More than eight years since Stuxnet, fears persist that a cyber attack on the U.S. energy sector could be devastating.
Friday, November 9, 2018
By Jim Romeo
In 2010, computer malware known as Stuxnet was discovered in Iran's nuclear program. It used a nuclear facility's supervisory controls and data acquisition (SCADA) as its gateway of entry. The “zero day” attack (so called because of when the vulnerability is discovered), disabled some 20% of Iran's nuclear centrifuges and an estimated 200,000 computers and 1,000 machines associated with the operation.
Stuxnet lingers as a concern to many who believe that U.S. infrastructure is highly vulnerable to a zero day attack that could paralyze industrial operations, health care networks and financial institutions as well as energy facilities.
Stuxnet is generally believed to have been “a targeted attack by the American and Israeli governments on an Iranian nuclear facility,” says Rob Cheng, CEO of computer security company PC Pitstop, creator of the PC Matic antivirus software. “The question is whether the tables can be turned and a similar attack perpetrated against U.S. infrastructure. A successful targeted attack would be more difficult now than 10 years ago.”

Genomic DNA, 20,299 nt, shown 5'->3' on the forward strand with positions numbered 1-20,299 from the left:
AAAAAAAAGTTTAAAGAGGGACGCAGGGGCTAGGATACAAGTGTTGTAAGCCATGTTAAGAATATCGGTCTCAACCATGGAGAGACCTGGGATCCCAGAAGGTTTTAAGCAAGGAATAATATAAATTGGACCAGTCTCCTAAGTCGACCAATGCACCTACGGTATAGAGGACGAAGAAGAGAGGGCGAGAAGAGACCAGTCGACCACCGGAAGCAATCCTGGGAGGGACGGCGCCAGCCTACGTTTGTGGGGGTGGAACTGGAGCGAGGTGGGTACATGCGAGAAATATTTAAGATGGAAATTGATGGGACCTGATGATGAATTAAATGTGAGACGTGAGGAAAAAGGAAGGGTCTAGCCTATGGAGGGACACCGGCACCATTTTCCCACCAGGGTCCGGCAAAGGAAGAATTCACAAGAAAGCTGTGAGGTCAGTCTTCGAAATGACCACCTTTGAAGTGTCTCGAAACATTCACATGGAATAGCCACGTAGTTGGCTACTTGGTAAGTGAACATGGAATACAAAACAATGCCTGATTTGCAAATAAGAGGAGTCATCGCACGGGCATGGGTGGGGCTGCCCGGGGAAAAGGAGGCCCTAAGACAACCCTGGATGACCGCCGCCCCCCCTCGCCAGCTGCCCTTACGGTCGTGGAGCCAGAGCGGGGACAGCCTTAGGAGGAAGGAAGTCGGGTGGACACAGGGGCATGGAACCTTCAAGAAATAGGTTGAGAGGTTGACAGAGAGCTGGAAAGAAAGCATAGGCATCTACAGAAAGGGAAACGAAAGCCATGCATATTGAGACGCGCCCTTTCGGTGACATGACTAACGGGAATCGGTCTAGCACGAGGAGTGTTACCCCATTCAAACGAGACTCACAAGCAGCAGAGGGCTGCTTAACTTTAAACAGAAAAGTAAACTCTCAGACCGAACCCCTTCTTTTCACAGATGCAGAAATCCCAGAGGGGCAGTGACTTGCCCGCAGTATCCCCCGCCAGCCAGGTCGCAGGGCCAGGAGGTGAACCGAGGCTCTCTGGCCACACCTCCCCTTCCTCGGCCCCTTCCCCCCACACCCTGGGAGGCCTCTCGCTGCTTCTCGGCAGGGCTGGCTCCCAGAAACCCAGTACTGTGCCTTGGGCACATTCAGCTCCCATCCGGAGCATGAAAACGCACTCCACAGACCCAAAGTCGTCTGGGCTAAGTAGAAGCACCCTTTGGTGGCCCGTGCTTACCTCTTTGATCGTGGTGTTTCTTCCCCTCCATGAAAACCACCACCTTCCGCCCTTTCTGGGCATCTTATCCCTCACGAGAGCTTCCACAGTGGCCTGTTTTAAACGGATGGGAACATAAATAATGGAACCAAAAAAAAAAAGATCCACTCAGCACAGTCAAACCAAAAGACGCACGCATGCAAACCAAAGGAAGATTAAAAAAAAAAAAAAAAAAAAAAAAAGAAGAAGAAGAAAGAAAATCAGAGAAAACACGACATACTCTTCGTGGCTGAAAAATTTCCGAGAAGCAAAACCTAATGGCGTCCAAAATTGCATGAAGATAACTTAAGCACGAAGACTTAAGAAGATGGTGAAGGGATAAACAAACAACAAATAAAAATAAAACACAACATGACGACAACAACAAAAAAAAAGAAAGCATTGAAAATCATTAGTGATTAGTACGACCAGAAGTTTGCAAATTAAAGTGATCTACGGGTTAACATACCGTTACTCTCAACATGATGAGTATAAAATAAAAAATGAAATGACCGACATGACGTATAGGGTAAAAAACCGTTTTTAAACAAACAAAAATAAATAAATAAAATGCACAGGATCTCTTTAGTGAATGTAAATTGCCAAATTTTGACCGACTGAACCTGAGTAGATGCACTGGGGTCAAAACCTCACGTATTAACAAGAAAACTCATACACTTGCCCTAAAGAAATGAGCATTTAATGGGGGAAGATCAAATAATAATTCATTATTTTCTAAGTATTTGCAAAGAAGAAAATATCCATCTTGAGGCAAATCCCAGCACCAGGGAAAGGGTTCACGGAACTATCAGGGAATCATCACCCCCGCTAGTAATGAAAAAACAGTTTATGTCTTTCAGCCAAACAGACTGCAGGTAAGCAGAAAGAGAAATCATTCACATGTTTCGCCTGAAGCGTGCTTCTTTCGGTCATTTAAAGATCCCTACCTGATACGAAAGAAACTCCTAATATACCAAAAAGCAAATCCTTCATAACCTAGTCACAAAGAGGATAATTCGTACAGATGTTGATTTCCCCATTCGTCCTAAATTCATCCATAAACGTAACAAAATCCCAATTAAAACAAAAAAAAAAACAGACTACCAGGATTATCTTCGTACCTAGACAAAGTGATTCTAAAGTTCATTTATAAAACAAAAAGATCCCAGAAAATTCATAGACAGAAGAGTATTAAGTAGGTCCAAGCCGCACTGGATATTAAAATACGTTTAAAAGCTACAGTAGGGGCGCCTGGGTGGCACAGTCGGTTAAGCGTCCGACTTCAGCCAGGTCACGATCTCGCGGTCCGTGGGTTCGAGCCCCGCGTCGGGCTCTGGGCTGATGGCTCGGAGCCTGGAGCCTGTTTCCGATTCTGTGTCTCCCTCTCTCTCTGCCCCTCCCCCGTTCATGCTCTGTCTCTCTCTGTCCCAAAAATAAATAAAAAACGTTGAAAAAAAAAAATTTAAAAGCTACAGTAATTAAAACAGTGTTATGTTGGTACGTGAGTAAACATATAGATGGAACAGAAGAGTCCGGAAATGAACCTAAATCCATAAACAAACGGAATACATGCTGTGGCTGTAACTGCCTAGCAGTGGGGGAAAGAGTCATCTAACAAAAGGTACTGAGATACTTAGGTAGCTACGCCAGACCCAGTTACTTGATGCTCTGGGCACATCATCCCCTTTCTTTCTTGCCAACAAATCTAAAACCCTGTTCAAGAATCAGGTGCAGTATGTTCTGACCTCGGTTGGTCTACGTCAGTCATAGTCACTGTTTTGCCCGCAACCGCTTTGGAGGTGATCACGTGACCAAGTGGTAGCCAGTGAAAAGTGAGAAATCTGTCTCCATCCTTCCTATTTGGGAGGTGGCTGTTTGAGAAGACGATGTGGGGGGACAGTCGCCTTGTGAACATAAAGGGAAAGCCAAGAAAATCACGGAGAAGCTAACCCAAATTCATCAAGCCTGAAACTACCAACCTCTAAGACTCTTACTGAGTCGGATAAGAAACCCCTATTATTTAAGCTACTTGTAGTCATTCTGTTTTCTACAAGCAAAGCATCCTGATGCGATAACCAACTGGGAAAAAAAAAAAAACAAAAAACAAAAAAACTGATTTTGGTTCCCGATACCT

The U.S. is heavily dependent on critical infrastructure. What happened in Iran could occur anywhere in the world, and a hit on the U.S. energy grid could be devastating.
As a target, the energy industry is wide and deep and spans from drilling and extraction to processing and refinery sites and beyond through an extended supply chain. Terminals, pipelines, refineries as well as transportation hubs are at risk of potentially dire consequences.
Joseph Campbell of Navigant Consulting's Global Investigations and Compliance practice notes that the U.S. government issued a warning last year about hackers targeting the energy sector.
“The risk of cyber penetration of energy facilities, or any facility that is involved in manufacture or manipulation of hazardous or sensitive materials, and then the ability to interfere in the safe processes of those facilities, could have catastrophic consequences,” says Campbell. who worked more than 25 years for the FBI and was assistant director of its Criminal Investigative Division. “We have already seen the devastation that can occur from accidents at energy plants and energy processing and oil exploration facilities such as the Deepwater Horizon.